As we enter the election season, you’ve probably heard a lot of talk about states holding caucuses. But what is a caucus exactly, and what function do they serve?
Etymology of Caucus
The word “caucus” likely stems from American politics–that is to say it’s fairly new. Even the dictionary pins it as a term specifically geared towards US politics. One of the first appearances of the word caucus was in the diary of John Adams–dated around 1763 (yes, second president of the United States John Adams). It’s worth noting though that Adams spelled it “Caucas,” in reference to the “Caucas Clubb.”
Outside of that, there are a handful of proposed origins for the word–most of which generally conflict and run relatively undocumented. We do know it’s likely, however, that John Adams didn’t make up the word “caucas.” So we can rule that out.
The plural of “caucus” is technically “caucuses.” But Latin says we’re allowed to use “cauci.” Which sounds way funnier, but we’ll have to use the technically correct “caucuses.”
Anyway, the word has a fairly broad definition. Generally speaking, a caucus is defined as a meeting of a specific political party and/or movement. Which is a pretty useless definition in a political context. You know, because it would mean you and your friends with similar political views would be caucusing all the time.
Spread of the Caucus
While it’s agreed upon that the term “caucus” has American origins, it has since branched out. Now it’s observed in Australia, New Zealand, South Africa, Canada, the UK (sort of), and Nepal. Which probably explains why the definition is so broad at face value.
In Australia, New Zealand, Canada, and South Africa, a caucus is normally more of a title than an activity. You don’t really “have a caucus.” Instead, the word is used to describe a group of Parliament members affiliated with a given party. Like instead of a “Labor Party,” you get a “Labor Caucus.” Canada has all of their members elect a caucus chair and stuff, since the umbrella covers all the political representatives as well.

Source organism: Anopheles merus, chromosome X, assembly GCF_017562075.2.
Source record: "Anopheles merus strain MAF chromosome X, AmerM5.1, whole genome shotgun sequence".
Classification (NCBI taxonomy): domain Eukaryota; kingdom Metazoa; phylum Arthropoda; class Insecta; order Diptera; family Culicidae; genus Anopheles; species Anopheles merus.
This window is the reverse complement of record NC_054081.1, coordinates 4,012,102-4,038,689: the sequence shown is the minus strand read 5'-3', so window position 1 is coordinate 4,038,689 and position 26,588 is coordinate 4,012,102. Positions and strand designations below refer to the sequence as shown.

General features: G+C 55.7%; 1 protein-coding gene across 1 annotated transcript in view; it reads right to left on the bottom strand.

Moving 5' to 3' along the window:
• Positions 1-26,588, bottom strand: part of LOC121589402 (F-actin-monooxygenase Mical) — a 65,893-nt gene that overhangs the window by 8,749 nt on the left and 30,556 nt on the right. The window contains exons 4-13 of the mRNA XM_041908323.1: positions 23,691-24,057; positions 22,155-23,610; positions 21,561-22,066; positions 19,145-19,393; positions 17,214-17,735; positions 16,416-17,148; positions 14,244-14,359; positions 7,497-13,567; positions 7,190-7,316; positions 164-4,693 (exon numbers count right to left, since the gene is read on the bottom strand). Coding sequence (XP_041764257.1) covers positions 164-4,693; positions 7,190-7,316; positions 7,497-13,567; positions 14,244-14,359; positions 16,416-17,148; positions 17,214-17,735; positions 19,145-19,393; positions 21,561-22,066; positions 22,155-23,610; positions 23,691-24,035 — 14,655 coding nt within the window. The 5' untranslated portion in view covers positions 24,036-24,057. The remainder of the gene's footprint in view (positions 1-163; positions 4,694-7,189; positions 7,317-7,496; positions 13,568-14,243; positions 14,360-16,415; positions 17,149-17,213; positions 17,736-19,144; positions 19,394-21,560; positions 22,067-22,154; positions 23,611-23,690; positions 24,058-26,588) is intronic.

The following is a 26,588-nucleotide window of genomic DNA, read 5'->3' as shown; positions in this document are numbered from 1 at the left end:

So now we know what a group of politicians is called, we guess?
While the UK occasionally sees use of the word “caucus,” it’s not an official political term. They normally use the word “party” instead.
Caucuses in the US
In America, though, we hold caucuses instead of voting for the “Democratic Caucus” or “Republican Caucus.”
There aren’t any Constitutional provisions for the roles of parties in elections and whatnot–which is probably why primaries can have weird shenanigans (looking at you, Iowa).
But alas, there are a handful of states that formally call their meetings caucuses. Among them are Iowa, Texas, Nevada, and Colorado. These are done to select the presidential nominee from each party. Most states, sans the ones we listed, do this with input from a presidential primary election.
Primary elections and caucuses kind of feed into the same pool, by selecting a number of delegates to be sent to national conventions. What’s a national convention? Well each party has one, and they use it to select their presidential nominee. The delegates numbered during the primaries/caucuses are the ones who stick their heads out for prospective candidates.
If you think there’s a lot of abstraction going on that’s because America’s founders never really trusted its electorate. So it’s definitely working as intended.
Further Reading: What Is the Electoral College?
The caucus is used for a little more than just a handful of states voting, though. It’s also used in Congress. Though the terminology is sometimes a little inconsistent.
But back to inconsistencies, the Republicans don’t tend to use the term “caucus” all the time. They sometimes use “coalition,” “conferences,” or “task forces,” among others.
Sometimes caucuses aren’t by party, and may be within subgroups or factions within a party. Sometimes they can cross party lines. So you could see how this might get quite passive aggressive.